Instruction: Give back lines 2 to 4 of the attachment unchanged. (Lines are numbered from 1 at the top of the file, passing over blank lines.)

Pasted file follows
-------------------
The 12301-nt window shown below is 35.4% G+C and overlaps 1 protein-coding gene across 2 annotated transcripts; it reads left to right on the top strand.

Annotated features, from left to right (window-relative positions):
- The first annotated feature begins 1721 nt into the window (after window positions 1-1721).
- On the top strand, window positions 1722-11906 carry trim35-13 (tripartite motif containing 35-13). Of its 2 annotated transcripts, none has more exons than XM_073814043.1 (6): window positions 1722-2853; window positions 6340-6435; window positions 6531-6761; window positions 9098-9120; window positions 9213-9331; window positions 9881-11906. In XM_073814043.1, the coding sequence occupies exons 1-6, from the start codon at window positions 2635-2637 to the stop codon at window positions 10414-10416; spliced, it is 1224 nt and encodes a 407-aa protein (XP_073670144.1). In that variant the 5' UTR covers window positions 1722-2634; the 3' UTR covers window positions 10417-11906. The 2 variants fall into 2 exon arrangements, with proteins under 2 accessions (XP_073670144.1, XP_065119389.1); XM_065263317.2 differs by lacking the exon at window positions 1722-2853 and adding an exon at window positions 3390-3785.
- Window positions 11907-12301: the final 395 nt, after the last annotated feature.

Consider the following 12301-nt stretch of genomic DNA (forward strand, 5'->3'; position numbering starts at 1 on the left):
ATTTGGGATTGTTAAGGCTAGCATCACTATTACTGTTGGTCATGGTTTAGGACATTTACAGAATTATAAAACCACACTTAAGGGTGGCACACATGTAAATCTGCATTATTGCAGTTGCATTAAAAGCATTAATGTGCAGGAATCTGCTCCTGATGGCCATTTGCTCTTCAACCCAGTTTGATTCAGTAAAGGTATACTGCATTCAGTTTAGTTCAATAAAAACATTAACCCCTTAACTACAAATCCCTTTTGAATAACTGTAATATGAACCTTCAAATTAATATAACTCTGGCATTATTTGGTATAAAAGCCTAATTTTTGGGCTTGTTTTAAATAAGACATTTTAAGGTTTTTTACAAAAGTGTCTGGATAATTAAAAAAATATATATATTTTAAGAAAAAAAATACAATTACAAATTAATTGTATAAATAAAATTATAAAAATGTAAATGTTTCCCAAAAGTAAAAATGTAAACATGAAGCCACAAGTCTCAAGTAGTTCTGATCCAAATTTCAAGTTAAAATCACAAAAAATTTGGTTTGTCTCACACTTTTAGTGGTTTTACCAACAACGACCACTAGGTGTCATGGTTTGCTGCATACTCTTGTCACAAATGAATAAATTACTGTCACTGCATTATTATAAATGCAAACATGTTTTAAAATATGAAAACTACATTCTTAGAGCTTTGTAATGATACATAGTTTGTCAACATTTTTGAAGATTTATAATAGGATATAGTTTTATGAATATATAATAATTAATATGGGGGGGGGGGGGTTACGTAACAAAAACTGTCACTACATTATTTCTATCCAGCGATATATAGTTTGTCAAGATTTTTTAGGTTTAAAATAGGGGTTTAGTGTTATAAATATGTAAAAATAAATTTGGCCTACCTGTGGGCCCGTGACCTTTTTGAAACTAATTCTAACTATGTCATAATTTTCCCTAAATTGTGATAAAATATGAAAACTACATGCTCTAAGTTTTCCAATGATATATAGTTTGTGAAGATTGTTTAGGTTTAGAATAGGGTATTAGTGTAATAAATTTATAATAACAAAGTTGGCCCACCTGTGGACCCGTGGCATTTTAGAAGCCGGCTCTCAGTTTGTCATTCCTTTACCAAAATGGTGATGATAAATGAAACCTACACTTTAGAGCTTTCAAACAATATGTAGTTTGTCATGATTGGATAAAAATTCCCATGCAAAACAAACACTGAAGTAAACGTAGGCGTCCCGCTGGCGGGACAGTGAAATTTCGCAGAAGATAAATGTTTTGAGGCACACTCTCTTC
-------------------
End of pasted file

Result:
Annotated features, from left to right (window-relative positions):
- The first annotated feature begins 1721 nt into the window (after window positions 1-1721).
- On the top strand, window positions 1722-11906 carry trim35-13 (tripartite motif containing 35-13). Of its 2 annotated transcripts, none has more exons than XM_073814043.1 (6): window positions 1722-2853; window positions 6340-6435; window positions 6531-6761; window positions 9098-9120; window positions 9213-9331; window positions 9881-11906. In XM_073814043.1, the coding sequence occupies exons 1-6, from the start codon at window positions 2635-2637 to the stop codon at window positions 10414-10416; spliced, it is 1224 nt and encodes a 407-aa protein (XP_073670144.1). In that variant the 5' UTR covers window positions 1722-2634; the 3' UTR covers window positions 10417-11906. The 2 variants fall into 2 exon arrangements, with proteins under 2 accessions (XP_073670144.1, XP_065119389.1); XM_065263317.2 differs by lacking the exon at window positions 1722-2853 and adding an exon at window positions 3390-3785.